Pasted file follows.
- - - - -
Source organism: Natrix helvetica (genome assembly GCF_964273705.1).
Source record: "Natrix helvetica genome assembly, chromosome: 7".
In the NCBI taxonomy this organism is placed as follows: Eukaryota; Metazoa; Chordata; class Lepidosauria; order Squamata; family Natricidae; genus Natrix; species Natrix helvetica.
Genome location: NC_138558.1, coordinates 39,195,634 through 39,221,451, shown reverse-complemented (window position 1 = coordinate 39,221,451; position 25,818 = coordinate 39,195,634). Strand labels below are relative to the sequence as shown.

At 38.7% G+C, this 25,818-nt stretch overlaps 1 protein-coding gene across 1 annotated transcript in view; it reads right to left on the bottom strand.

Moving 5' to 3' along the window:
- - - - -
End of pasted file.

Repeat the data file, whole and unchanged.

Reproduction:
Source organism: Natrix helvetica (genome assembly GCF_964273705.1).
Source record: "Natrix helvetica genome assembly, chromosome: 7".
In the NCBI taxonomy this organism is placed as follows: Eukaryota; Metazoa; Chordata; class Lepidosauria; order Squamata; family Natricidae; genus Natrix; species Natrix helvetica.
Genome location: NC_138558.1, coordinates 39,195,634 through 39,221,451, shown reverse-complemented (window position 1 = coordinate 39,221,451; position 25,818 = coordinate 39,195,634). Strand labels below are relative to the sequence as shown.

At 38.7% G+C, this 25,818-nt stretch overlaps 1 protein-coding gene across 1 annotated transcript in view; it reads right to left on the bottom strand.

Moving 5' to 3' along the window: